I was very lucky when I decided to write about my life using self-publishing to publish the book. The idea for my book came from my husband when I told him about my wild past. I ran away with a pimp when I was a teenager. I moved from Chicago IL to Cleveland., OH. It was a running joke in our family that I should write a book about “my adventures”. My college educated son even joked with me about it when I complained about my job. ‘Mom” he would say, “write that I should have been a $7 whore book and we can all retire”. I would laugh and say, “someday”. Well “someday” is now. My book, “NEVER A $7 Whore” will be live on Amazon on August 05. It is the first of three self-published books about my life coming out in the next 2 years.
How Do You Generate Ideas When Self-Publishing?
For others that love writing, book idea generation while self-publishing is a harder task. How do you go about determining what to write? Three of my favorite techniques are:
- Mind Mapping
- Fish Boning
Brainstorming is the well-known technique of facilitation of a free flow of ideas on a topic. Nothing is out of bounds. Every idea is captured and considered. The brainstorming is more effective if more than one person participates. But if the brainstormer is passionate about the subject, the variety and volume of ideas produced can be magnificent.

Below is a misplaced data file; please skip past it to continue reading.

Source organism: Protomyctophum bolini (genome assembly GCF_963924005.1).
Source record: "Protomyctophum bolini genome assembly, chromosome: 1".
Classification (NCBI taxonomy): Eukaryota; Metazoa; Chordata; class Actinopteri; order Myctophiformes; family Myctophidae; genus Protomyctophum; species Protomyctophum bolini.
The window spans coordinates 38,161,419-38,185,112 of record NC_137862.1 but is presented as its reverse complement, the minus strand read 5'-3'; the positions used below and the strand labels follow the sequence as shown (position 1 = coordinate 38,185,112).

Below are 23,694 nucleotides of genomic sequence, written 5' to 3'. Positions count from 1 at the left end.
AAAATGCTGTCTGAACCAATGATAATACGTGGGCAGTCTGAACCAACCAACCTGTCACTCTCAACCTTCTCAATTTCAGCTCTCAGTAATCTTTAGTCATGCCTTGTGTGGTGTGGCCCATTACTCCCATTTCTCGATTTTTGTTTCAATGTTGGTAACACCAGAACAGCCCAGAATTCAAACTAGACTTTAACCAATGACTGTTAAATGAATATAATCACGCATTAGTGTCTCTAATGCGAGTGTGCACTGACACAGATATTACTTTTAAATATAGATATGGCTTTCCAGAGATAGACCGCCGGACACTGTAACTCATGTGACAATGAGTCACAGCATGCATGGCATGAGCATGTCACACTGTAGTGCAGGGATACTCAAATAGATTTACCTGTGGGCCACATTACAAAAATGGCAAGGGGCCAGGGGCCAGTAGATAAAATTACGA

Mind Mapping is the technique of writing down the central idea than following up by writing down everything the person would put in a book. I knew of this technique but perfected it when I attended Chandler Bolts Self-Publishing School. Mind mapping clears all the spider webs out because it forces the gears in your head to turn. Letting all the ideas out, putting them on paper, and evaluating them quickly shows you if you have enough material for a book in addition to clarifying the idea. If the paper is not full of the items that would be in the proposed book, perhaps more thought is need on the main idea.
Fish Boning is a Lean Manufacturing technique that is like mind mapping. Imagine the skeleton of a fish. The main idea is the head of the fish, the tangential ideas are the bones along each side. The writer fills in the bones with the ideas that support the idea detailed in the head. This technique works well for nonfiction leaning ideas.
Any of the three techniques can kick off idea generation. It is the author’s choice to determine which one works the best for them.